Bill Radke talks to Dr. Kate Stafford, University of Washington Oceanographer, about her latest study on the songs bowhead whales sing and why they are surprisingly more varied than other whales. 

The Record: Wednesday, April 4, 2018

Apr 4, 2018
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KUOW PHOTO/MEGAN FARMER

50 years ago today, Reverend Dr. Martin Luther King Junior was shot to death on the balcony of a Memphis motel. Bill Radke spoke with King County Councilmember Larry Gossett and former King County Executive Ron Sims about their memories of that day, and the legacy of racism in Seattle.

A woman walks past a large mural of the Rev. Martin Luther King Jr. on the side of a diner, painted by artist James Crespinel in the 1990's and later restored, along Martin Luther King Jr. Way, Tuesday, April 3, 2018, in Seattle.
AP Photo/Elaine Thompson

Fifty years ago today, the Rev. Dr. Martin Luther King, Jr. was murdered on a balcony in Memphis, Tennessee. Decades later, a motion passed in the King County Council to rename the county for King, rather than a slave owner from Alabama.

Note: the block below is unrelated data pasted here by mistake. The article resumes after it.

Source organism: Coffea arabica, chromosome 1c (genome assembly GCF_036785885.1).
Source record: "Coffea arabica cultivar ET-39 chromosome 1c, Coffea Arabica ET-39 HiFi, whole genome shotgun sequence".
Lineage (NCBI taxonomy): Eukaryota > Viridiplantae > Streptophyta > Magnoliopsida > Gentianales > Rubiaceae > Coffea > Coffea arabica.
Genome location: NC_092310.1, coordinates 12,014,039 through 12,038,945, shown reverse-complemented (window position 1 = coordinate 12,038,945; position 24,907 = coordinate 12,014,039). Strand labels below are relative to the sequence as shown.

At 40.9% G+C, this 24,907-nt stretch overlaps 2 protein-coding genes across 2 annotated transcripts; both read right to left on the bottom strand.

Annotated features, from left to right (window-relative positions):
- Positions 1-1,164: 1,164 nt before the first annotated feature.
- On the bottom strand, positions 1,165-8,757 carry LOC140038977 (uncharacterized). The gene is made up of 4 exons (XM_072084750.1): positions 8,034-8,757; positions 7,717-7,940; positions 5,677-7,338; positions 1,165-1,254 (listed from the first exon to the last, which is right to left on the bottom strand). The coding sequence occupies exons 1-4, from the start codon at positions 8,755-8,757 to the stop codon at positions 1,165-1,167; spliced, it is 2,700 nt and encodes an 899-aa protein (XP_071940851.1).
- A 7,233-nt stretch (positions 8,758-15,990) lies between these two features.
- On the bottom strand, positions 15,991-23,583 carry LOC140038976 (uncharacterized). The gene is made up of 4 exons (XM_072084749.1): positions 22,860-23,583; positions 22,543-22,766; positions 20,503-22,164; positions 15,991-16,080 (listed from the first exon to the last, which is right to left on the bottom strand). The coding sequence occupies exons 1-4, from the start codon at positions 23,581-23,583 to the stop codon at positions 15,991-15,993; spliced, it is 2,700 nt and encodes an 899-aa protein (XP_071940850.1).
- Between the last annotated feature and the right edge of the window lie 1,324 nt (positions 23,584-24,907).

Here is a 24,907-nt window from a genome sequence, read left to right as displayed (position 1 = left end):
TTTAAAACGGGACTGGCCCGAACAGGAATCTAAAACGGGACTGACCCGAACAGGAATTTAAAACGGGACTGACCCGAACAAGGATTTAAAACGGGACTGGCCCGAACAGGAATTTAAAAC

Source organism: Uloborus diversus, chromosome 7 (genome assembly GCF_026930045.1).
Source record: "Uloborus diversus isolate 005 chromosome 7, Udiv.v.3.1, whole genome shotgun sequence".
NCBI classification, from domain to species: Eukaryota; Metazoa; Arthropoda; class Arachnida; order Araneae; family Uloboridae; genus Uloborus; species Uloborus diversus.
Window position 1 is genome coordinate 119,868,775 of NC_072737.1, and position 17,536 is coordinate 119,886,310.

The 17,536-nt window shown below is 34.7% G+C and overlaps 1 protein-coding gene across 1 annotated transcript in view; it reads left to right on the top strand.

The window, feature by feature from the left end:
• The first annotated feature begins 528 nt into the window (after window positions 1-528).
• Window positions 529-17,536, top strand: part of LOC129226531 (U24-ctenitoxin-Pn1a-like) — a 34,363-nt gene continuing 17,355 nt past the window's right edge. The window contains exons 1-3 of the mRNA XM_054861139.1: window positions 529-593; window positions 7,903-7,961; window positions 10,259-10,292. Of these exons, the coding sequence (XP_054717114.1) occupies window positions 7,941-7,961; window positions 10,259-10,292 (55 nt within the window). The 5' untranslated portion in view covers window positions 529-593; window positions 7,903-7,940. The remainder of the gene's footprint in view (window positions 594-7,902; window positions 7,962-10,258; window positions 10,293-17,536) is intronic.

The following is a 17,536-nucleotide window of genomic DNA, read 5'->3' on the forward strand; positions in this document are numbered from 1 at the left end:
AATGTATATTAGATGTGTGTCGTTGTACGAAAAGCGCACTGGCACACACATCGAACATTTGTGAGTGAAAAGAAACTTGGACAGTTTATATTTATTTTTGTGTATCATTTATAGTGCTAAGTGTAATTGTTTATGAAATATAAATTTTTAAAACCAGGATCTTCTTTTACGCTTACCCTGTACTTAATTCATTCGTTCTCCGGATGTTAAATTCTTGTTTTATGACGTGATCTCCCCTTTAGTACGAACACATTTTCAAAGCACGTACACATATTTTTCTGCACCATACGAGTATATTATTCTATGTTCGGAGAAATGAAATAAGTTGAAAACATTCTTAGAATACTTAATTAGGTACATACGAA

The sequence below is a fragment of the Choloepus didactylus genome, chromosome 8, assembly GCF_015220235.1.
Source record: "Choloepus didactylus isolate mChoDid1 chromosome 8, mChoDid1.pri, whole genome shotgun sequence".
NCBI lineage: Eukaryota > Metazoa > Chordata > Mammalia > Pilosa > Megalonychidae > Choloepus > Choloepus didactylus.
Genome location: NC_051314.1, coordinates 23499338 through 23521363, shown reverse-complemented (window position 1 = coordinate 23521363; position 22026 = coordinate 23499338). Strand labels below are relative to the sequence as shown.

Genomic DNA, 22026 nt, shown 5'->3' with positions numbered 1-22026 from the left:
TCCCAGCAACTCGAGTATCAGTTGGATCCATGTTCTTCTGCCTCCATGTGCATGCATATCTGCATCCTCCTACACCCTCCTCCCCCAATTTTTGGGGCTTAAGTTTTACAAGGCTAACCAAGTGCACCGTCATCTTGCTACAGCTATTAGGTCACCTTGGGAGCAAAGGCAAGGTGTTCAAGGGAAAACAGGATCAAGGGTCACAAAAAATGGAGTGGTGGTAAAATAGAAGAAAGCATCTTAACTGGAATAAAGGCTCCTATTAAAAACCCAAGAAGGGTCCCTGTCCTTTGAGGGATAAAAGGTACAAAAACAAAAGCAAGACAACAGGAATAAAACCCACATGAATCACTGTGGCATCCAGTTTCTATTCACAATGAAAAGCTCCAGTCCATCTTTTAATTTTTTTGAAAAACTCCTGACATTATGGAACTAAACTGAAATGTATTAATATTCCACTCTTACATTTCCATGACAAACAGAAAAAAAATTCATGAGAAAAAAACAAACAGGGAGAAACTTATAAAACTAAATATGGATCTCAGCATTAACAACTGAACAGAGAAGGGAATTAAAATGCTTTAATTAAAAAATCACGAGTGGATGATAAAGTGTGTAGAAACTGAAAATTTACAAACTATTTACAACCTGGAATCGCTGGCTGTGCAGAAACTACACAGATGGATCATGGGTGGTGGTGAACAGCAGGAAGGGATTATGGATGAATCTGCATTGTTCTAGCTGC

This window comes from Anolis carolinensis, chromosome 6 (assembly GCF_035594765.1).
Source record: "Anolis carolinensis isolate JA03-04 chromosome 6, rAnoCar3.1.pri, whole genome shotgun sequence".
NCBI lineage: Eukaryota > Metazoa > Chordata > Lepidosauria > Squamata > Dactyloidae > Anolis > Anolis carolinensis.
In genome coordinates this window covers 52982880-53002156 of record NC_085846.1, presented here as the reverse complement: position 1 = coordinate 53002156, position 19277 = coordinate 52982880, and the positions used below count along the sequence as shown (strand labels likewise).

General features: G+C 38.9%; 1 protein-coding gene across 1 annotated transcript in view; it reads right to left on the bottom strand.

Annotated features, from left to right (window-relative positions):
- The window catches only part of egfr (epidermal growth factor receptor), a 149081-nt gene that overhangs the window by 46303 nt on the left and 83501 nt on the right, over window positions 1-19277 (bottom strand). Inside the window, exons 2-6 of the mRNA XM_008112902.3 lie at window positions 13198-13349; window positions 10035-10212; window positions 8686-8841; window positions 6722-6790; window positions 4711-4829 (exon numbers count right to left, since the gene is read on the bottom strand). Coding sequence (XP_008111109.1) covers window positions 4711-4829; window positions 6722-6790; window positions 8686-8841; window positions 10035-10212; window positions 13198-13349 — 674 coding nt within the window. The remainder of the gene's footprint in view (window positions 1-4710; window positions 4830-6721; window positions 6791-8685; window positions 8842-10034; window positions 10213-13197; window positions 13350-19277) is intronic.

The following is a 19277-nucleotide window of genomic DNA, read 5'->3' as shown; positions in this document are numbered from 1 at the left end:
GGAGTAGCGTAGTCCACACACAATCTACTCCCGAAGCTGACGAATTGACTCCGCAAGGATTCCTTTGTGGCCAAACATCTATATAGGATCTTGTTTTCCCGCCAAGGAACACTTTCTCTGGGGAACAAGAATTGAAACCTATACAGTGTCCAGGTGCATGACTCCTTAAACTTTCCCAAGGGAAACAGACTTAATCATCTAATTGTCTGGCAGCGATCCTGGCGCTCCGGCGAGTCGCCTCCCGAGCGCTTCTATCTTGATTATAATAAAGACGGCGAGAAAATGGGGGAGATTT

Civil Rights leader Martin Luther King Jr. was assassinated in 1968.
Wikimedia Commons

On April 4, 1968,  Gary Heyde had just arrived for a conference at Kentucky State College. He and more than 500 students from every major black university waited in line to register. Heyde happened to be the only white student there.

No more than 20 minutes had passed when a girl came running into the lobby where conference-goers waited to register. “They’ve killed Martin,” she screamed.

At first, the room was cloaked in complete and total silence. Then chaos ensued.

The George Washington statue on the University of Washington Seattle campus.
Flickr Photo/Chris Blakeley (CC BY NC ND 2.0)/http://bit.ly/1jEzCcs

Bill Radke talks to historian, author and former This American Life contributor Sarah Vowell about America's troubled history and how it can better help us understand today. 

Seattle’s KOMO and other local affiliates were swept up in controversy after they were required to read a script written by the conservative Sinclair Media Group, which owns 200 local stations across the country. This Deadspin video captured the eerie repetition.